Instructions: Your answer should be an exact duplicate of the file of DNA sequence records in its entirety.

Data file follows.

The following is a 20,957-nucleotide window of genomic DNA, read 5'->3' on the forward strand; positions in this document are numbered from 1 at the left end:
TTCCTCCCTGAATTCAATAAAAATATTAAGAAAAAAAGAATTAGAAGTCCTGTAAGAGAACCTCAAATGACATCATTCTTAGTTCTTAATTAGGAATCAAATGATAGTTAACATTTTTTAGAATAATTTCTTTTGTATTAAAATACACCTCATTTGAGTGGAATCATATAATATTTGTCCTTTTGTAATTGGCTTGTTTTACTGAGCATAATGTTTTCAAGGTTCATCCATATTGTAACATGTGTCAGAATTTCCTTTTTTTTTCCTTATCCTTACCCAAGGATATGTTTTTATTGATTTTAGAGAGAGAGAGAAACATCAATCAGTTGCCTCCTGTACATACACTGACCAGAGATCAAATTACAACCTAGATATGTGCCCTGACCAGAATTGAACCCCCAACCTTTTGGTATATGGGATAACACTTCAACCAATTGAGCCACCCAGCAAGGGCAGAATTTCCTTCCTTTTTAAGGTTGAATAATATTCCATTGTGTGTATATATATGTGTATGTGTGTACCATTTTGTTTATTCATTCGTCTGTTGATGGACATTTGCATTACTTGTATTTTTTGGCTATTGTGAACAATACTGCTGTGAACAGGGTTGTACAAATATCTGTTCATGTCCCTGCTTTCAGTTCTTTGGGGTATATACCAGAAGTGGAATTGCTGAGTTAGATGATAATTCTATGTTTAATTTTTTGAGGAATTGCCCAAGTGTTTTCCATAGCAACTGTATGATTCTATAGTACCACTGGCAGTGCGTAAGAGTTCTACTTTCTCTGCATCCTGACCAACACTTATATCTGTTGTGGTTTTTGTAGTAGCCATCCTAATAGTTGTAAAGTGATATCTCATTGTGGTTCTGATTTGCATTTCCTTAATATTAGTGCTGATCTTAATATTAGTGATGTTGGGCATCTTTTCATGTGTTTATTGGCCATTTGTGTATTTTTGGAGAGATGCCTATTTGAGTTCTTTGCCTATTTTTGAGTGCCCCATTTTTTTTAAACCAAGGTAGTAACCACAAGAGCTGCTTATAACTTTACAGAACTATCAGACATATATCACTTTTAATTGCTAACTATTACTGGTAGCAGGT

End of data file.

The following is a 20,957-nucleotide window of genomic DNA, read 5'->3' on the forward strand; positions in this document are numbered from 1 at the left end:
TTCCTCCCTGAATTCAATAAAAATATTAAGAAAAAAAGAATTAGAAGTCCTGTAAGAGAACCTCAAATGACATCATTCTTAGTTCTTAATTAGGAATCAAATGATAGTTAACATTTTTTAGAATAATTTCTTTTGTATTAAAATACACCTCATTTGAGTGGAATCATATAATATTTGTCCTTTTGTAATTGGCTTGTTTTACTGAGCATAATGTTTTCAAGGTTCATCCATATTGTAACATGTGTCAGAATTTCCTTTTTTTTTCCTTATCCTTACCCAAGGATATGTTTTTATTGATTTTAGAGAGAGAGAGAAACATCAATCAGTTGCCTCCTGTACATACACTGACCAGAGATCAAATTACAACCTAGATATGTGCCCTGACCAGAATTGAACCCCCAACCTTTTGGTATATGGGATAACACTTCAACCAATTGAGCCACCCAGCAAGGGCAGAATTTCCTTCCTTTTTAAGGTTGAATAATATTCCATTGTGTGTATATATATGTGTATGTGTGTACCATTTTGTTTATTCATTCGTCTGTTGATGGACATTTGCATTACTTGTATTTTTTGGCTATTGTGAACAATACTGCTGTGAACAGGGTTGTACAAATATCTGTTCATGTCCCTGCTTTCAGTTCTTTGGGGTATATACCAGAAGTGGAATTGCTGAGTTAGATGATAATTCTATGTTTAATTTTTTGAGGAATTGCCCAAGTGTTTTCCATAGCAACTGTATGATTCTATAGTACCACTGGCAGTGCGTAAGAGTTCTACTTTCTCTGCATCCTGACCAACACTTATATCTGTTGTGGTTTTTGTAGTAGCCATCCTAATAGTTGTAAAGTGATATCTCATTGTGGTTCTGATTTGCATTTCCTTAATATTAGTGCTGATCTTAATATTAGTGATGTTGGGCATCTTTTCATGTGTTTATTGGCCATTTGTGTATTTTTGGAGAGATGCCTATTTGAGTTCTTTGCCTATTTTTGAGTGCCCCATTTTTTTTAAACCAAGGTAGTAACCACAAGAGCTGCTTATAACTTTACAGAACTATCAGACATATATCACTTTTAATTGCTAACTATTACTGGTAGCAGGT